The downtown Toronto area is home to just under 1,000 condos — by the time this list is posted there will probably be a few more. And as prices continue to rise, many of us are looking at the most affordable options out there. Here’s a list of our top ten.
Are you going to see the likes of The Shangri La Residences or The Ritz Carlton on this list? Absolutely not, but you won’t see any cardboard boxes or dilapidated low-rises here either. We’ve put together a list of buildings that are both reputable and affordable: with that in mind, here are the cheapest (but not cheap quality) condos in the downtown Toronto area based on the average cost per square foot.
As of this writing (January 2020), the average cost of a condo in the downtown area is $1084 per square foot. That translates to about $580,000 for your average 1 bedroom, $640,000 for your average 1 bedroom and den unit and nearly $800,000 for your average 2 bedroom.
Many of us are priced out of the market at those numbers. And as more would-be buyers are pushed into the rental market, we’re seeing rents reach record highs.
For those comfortable with the middle ground, and open to a reputable “no frills” condo living experience, the list below might be worth shortlisting.
I should point out that these weren’t the absolute cheapest condos in Toronto in terms of dollars: We weeded out the ones that for one reason or another should be avoided altogether (poor upkeep, dramatically higher than average maintenance fees, etc). Or in other words, any condo we wouldn't personally recommend to a client was removed from the list.
What most of these condos have in common is age. They tend to be built in the early 90’s, where the trend among developers was to build larger living spaces (e.g. 700 square foot 1 bedroom units — whereas today, developers are managing to squeeze 2 bedrooms and a den into a 700 square foot living space).
One perk many of these buildings share is that they include all utilities in the maintenance fees. This is another benefit to the buildings being older, as new condos must meter hydro separately by law (which has been the case for a bit over a decade now). However, a number of these buildings do have maintenance fees above average. When weighed against the savings on your mortgage though, the higher fees are well compensated for.
Another trend you’ll find in these buildings is that they tend to feature a blend of tastefully renovated units and very dated, or “original” units. If you're open to renovations and looking for a bargain, or you’ve binge-watched every HGTV reno show and you’re ready to try your hand at it, these are buildings worth considering.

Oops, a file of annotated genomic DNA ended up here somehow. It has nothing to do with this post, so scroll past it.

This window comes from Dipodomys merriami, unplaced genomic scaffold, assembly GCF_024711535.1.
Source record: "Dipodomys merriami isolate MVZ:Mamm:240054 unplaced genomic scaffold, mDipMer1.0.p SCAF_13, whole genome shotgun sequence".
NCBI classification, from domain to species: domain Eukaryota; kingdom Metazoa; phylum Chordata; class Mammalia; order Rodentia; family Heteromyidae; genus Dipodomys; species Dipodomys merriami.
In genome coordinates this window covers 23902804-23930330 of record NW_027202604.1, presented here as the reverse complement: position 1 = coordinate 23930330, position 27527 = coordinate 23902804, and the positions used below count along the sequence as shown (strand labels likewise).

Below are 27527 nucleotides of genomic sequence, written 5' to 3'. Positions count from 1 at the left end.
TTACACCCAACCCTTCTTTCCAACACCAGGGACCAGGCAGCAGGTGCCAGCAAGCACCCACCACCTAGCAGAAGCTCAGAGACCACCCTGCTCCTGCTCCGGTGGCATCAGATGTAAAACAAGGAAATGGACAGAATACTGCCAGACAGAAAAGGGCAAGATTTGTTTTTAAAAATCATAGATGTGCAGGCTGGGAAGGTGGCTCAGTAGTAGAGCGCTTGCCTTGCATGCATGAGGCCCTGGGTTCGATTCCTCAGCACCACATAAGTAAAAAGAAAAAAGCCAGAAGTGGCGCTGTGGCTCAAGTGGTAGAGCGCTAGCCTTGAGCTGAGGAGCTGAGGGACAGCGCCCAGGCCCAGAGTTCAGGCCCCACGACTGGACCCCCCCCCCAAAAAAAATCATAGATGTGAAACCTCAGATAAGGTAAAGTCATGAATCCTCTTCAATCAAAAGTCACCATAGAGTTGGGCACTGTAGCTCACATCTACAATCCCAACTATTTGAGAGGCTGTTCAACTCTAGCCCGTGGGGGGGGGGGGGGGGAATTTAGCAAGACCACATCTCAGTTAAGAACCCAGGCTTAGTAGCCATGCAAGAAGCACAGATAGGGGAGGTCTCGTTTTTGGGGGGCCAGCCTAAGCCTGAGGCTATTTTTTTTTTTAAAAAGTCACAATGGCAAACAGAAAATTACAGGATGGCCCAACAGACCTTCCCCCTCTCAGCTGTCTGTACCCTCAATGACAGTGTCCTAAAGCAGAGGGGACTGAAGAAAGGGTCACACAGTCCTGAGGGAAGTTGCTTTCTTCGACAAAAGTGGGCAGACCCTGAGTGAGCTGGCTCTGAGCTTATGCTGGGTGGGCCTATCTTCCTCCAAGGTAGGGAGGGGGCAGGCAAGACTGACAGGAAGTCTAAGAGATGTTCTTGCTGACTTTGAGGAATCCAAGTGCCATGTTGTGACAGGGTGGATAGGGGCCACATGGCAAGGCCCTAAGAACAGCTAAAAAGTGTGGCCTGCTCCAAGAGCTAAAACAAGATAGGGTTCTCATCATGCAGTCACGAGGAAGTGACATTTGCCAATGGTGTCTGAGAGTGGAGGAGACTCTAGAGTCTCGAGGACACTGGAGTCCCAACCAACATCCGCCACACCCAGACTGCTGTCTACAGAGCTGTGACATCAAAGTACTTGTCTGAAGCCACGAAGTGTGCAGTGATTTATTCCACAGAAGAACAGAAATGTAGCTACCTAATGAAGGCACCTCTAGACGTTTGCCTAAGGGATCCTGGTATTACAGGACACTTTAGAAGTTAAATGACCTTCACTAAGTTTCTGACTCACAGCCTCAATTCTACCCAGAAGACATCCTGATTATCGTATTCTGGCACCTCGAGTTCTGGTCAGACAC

And finally, we did disclose the average cost per square foot, but those figures will become dated soon enough. However, as the cost per square foot increases among these buildings, they will undoubtedly increase among all other Toronto condos.
The most important detail to note is that most of these are between 20% to 35% ‘below’ the average cost per square foot in the downtown core — and that gap will remain relatively consistent, even as prices change.
And without further adieu, the cheapest condos in the downtown Toronto area ranked from the highest to the lowest:
Average cost per square foot: $812
38 Elm Street is an older building on one of the most desirable little streets in the downtown core. Built in 1990 and with 433 units, it’s not the right condo for anyone looking for a new and glossy boutique building with a sense of exclusivity, however if you're looking for value, units are currently selling in the low $800’s per square foot at 38 Elm St, while most nearby Bay St condos are selling closer to $1,100.
One notable strike are the high maintenance fees, at $.90 cents per square foot (average downtown is about $.65 to $.70 cents). But there’s one notable distinction: unlike most condos, the maintenance fees include all utilities, making them more reasonable but still on the higher end.
Average cost per square foot: $702
500 Queens Quay West is one of my favourite condos in the Waterfront area. It was completed in 2000, houses only 187 units and is a medium-rise at only 11 storeys tall, giving it a more exclusive and community-oriented vibe.
The maintenance fees are also abnormally low at 500 Queens Quay, at only $.60 cents per square foot (hydro is paid separately). Low condo fees are always a positive reflection on both the building management and condo board.
If you're on a budget and interested in the Waterfront, put this building on your shortlist. However, expect to pay a much more average cost per square foot for renovated units facing the water.
Average cost per square foot: $751
225 Wellesley St East is a popular mid-rise condo — with a boastful name (or some might say tacky). Built in 2009, it houses 184 units and is only 12 storeys tall. Maintenance fees are just slightly on the higher end, at $.74 cents per square foot.
Depending who you ask, some would describe 225 Wellesley St East as being in the highly desirable Cabbagetown area, and others would say the less desirable St. Jamestown. This pocket is still a little rough around the edges, which is likely turning off some buyers — ironically, a number of luxury buildings have gone up in this neighbourhood in recent years. The condo is located at the south end of a number of densely clustered apartment buildings.
Otherwise, 225 Wellesley St East features all the amenities one could reasonably want in a condo and is a short walk to many desirable parts of the city.
Average cost per square foot: $708
95 Lombard St is a relatively nondescript medium-rise condo on Lombard — one of my favourite little streets in the downtown core, sandwiched between Richmond and Adelaide.
The building was completed in 1990, houses only 65 units and is 14 storeys tall. Turnover is very low, averaging about a sale every two months (or six per year).